Speaking at the Oxford Union, a British debating society, Shashi Tharoor said “Britain’s Industrial Revolution was actually premised upon the deindustrialisation of India.”

Dr. Tharoor says that Britain owes restorations to India for the 200 years of colonial rule, in which India’s industrial capability was demolished for the benefit of Britain, and that was the reason for Britain’s success and India’s failure.

He was speaking in the debate “This house believes Britain owes reparations to her former colonies,” at the Oxford Union Society

Speaking about the reason India became impoverished, he said, “India’s share of the world economy when Britain arrived on its shores was 23 percent. By the time the British left it was down to below four per cent. Why? Simply because India had been governed for the benefit of Britain. … Britain’s rise for 200 years was financed by its depredations in India.”

Here is the official title and description of the Oxford Union Reparations Debate:

This House Believes Britain Owes Reparations to her Former Colonies

We have recently seen former colonies demanding reparations for centuries of abuse: from the Mau Mau survivors in Kenya to descendants of slaves in the Caribbean. David Cameron made controversial remarks on the issue in Amritsar; William Hague said outright that there should be no post-colonial guilt; and Ken Livingstone gave a heartfelt apology for London’s role in the slave trade. Do Britain’s politicians owe more than just their words? [Oxford Union Debate Description]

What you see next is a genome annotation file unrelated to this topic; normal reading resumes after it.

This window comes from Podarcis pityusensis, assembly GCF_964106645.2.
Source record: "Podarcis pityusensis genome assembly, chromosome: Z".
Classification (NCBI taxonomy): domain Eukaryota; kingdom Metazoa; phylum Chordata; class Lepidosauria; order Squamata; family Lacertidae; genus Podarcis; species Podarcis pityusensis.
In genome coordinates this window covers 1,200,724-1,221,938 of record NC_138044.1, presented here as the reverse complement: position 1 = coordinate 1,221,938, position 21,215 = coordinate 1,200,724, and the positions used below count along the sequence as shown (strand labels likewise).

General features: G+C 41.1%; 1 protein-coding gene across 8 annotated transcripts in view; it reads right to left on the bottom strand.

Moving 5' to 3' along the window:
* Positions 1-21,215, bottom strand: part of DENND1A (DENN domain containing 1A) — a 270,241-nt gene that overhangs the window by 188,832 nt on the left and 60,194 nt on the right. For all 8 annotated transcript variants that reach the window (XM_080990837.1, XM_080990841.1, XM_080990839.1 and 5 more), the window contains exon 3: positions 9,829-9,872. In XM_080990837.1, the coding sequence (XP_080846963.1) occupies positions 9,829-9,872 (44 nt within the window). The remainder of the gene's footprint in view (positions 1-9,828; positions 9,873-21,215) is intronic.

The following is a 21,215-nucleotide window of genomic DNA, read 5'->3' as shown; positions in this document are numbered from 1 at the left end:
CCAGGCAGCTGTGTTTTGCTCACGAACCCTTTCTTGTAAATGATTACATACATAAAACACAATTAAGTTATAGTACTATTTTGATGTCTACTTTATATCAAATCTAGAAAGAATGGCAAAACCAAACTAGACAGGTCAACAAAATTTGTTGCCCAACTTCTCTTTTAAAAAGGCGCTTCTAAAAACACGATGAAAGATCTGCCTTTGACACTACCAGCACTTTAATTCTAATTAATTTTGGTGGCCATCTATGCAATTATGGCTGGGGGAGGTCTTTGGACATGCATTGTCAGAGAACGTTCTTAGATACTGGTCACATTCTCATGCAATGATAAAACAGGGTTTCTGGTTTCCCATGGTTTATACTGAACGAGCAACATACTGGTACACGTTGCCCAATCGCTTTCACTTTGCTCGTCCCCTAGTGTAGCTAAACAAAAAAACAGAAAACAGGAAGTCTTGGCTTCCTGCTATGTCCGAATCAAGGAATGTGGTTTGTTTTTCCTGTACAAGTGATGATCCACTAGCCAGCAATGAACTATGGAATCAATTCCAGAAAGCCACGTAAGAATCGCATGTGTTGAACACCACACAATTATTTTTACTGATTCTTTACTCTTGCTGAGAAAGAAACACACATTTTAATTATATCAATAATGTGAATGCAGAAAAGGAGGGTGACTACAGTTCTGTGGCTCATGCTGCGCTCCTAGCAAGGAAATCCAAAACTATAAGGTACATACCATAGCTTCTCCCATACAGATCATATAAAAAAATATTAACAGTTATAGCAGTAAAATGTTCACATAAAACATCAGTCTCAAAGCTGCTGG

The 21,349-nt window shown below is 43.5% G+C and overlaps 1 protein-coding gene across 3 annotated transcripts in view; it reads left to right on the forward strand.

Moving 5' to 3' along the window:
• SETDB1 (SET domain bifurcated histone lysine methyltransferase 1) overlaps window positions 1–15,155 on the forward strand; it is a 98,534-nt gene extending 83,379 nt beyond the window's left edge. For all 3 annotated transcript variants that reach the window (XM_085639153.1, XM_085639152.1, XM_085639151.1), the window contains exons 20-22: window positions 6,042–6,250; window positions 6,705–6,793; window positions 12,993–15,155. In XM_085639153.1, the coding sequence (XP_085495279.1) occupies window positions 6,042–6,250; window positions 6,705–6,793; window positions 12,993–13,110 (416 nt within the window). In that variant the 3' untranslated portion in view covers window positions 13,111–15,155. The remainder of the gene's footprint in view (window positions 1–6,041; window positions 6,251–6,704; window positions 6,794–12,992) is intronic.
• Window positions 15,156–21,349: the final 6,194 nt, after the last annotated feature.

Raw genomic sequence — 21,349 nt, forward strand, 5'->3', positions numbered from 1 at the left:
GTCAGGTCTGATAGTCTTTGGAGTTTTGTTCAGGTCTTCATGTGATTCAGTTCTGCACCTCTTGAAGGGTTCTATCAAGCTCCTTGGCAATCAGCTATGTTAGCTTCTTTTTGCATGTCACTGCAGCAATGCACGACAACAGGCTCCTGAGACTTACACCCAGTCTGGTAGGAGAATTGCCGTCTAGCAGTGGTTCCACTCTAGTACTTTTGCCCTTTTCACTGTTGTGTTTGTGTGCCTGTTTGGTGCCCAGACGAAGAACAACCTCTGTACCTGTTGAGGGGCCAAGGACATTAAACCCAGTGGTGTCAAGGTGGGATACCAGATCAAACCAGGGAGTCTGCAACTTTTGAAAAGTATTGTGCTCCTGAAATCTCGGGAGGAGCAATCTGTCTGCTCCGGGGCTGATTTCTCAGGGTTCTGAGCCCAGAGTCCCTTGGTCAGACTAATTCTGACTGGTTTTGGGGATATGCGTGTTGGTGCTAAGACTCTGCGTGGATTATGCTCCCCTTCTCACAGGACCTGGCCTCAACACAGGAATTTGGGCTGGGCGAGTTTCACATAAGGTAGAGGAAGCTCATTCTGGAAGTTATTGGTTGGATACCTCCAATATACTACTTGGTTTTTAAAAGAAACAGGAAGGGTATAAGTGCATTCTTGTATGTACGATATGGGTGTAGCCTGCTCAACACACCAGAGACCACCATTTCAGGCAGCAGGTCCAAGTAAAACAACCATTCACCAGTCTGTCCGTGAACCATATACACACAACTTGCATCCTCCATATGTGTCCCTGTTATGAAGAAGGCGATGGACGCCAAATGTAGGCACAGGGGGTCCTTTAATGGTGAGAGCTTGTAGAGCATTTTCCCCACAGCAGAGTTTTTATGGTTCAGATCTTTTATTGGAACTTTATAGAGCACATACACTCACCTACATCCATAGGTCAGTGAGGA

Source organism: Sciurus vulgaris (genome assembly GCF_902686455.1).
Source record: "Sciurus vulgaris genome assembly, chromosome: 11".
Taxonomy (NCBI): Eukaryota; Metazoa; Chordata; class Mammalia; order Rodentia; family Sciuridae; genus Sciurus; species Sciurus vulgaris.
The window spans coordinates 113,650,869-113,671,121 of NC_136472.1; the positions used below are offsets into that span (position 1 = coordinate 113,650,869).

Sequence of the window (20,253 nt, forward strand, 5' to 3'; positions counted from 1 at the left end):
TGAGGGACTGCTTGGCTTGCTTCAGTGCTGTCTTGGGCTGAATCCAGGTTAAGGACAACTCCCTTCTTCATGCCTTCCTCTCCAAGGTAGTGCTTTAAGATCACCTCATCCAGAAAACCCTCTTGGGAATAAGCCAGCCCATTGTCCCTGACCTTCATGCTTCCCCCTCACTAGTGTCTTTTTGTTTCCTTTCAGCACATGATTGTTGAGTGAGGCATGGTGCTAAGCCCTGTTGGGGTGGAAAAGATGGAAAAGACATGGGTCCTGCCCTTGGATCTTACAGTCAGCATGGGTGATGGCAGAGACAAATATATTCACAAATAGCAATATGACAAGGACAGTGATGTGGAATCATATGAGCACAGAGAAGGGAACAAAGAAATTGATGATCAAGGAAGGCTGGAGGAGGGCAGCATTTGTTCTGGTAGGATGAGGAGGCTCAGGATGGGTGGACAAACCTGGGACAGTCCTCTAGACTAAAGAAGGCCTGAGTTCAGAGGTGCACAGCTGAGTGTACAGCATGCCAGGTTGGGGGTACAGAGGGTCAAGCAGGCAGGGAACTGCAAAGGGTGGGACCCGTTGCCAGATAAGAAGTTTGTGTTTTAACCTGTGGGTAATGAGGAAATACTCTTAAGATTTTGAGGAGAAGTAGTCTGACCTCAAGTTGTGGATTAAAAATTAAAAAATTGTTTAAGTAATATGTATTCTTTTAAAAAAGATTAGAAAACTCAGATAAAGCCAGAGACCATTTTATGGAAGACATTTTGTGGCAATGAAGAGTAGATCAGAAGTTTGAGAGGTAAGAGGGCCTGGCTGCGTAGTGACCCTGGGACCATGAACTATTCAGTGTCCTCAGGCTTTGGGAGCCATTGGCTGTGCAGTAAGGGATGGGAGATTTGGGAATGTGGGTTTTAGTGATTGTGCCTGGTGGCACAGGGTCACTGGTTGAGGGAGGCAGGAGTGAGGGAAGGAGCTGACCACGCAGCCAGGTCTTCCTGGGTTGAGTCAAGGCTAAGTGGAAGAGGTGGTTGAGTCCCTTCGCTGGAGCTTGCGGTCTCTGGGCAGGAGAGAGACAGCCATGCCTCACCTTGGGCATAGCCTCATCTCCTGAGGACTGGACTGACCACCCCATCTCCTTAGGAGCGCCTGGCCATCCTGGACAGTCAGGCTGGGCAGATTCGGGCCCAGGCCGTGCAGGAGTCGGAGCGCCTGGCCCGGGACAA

Dr Tharoor spoke for the proposition team, with Jamaican High Comissioner Ndombet Assamba, and Ghanaian economist Dr George Ayittey.

The opposition speakers were Sir Richard Ottaway, a British politician and former Chair of Foreign Affairs Committee, William Roger Louis CBE FBA, an American historian of British Empire and editor-in-chief of The Oxford History of The British Empire, and Prof John M MacKenzie, a British historian and editor of Manchester University Press ‘Studies in Imperialism’ series.

The team for the proposition won the debate with 185 votes to the opposition team’s 56.